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What can convenience stores and supermarkets do to reduce the amount of food waste?

10 Comments

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Set up soup kitchens for the homeless.

4 ( +4 / -0 )

Donate the food to Second Harvest Japan.

http://2hj.org/

6 ( +6 / -0 )

A big step would be to change the feelings of entitlement of customers to always (24/7) have fresh produce on demand.

And for businesses to accept it's ok to say "sorry we've sold out until tomorrow".

But this would require a monumental shift in the social structure.

7 ( +7 / -0 )

Major markdowns towards the late evening. Markdowns in the early morning for food from yesterday. People love a bargain.

5 ( +5 / -0 )

Sell smaller portions at higher prices.

2 ( +2 / -0 )

I saw on TV some combini put soon-to-be-expired food on the internet, but take them off shelves. People check it through an App, and buy it for 50% off.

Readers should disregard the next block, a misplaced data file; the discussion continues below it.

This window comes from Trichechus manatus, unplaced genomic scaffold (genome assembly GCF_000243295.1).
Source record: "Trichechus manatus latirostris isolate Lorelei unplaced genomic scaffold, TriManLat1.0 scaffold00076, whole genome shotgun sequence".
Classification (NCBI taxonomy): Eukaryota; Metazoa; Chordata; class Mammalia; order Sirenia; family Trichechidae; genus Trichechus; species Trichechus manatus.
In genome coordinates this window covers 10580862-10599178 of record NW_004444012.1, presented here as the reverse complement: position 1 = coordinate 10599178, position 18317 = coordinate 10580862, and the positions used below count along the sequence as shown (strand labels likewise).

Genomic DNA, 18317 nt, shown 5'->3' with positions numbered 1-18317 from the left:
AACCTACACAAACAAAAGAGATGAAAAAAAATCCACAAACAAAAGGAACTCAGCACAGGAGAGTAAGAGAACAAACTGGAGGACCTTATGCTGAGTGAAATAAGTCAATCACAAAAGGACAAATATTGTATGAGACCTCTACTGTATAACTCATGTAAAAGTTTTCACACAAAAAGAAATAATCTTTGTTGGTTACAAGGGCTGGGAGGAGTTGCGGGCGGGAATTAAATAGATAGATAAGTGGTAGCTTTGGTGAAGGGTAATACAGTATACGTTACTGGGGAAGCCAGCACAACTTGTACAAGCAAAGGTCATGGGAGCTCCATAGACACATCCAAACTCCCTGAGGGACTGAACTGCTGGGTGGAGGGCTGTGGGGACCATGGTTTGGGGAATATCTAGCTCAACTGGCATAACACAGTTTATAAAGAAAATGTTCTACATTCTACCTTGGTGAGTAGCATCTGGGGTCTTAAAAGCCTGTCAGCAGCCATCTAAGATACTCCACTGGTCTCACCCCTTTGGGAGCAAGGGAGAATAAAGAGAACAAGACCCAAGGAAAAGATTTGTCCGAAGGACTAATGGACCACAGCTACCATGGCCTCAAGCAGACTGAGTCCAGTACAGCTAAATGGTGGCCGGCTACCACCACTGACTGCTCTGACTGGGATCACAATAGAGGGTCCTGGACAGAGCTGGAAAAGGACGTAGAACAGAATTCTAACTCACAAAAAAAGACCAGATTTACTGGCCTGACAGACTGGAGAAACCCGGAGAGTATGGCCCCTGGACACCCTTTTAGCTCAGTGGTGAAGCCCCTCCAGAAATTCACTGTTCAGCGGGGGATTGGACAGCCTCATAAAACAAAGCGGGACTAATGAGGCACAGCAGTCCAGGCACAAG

5 ( +5 / -0 )

Take off expiration dates for starters, or at least "best before dates". Surely there is a way staff can know when something has reached a point of no return. Japanese customers are far too finicky.

Also, stop lining the shelves every couple of hours. Order a very limited amount, and when it runs out, tough. I know it will be inconvenient for some people if there's only a salmon rice ball left and not the kelp they wanted (or the other way around), but if it reduces waste be even a small percentile than it's worth it. The amount of waste is probably the worst in the world here in terms of food thrown away. Probably not on a household basis, but definitely at supermarkets (with the ready-made stuff) and convenience stores.

3 ( +4 / -1 )

Take off expiration dates for starters, or at least "best before dates". 

Uh, no thanks. I don't want to buy something a week after the best before date.

1 ( +2 / -1 )

I second the soup kitchen and major markdowns late in the evening option. A bakery near where I live would have people wait and line up until the bakery nears its "closing sale" and just buy up any bread they could since they're almost at half price. The least they can do is to give away the inedible food scraps to nearby farms or gardeners for fertilizer. In my home, we never throw away food scraps and just bury them in out compost pit.

1 ( +1 / -0 )

Extend the sell-by dates, which are arbitrary and up to the producer or retailer. Contribute items to foodbacnks when they have reached their sell-by dates, and take a tax break based on loss.

0 ( +0 / -0 )

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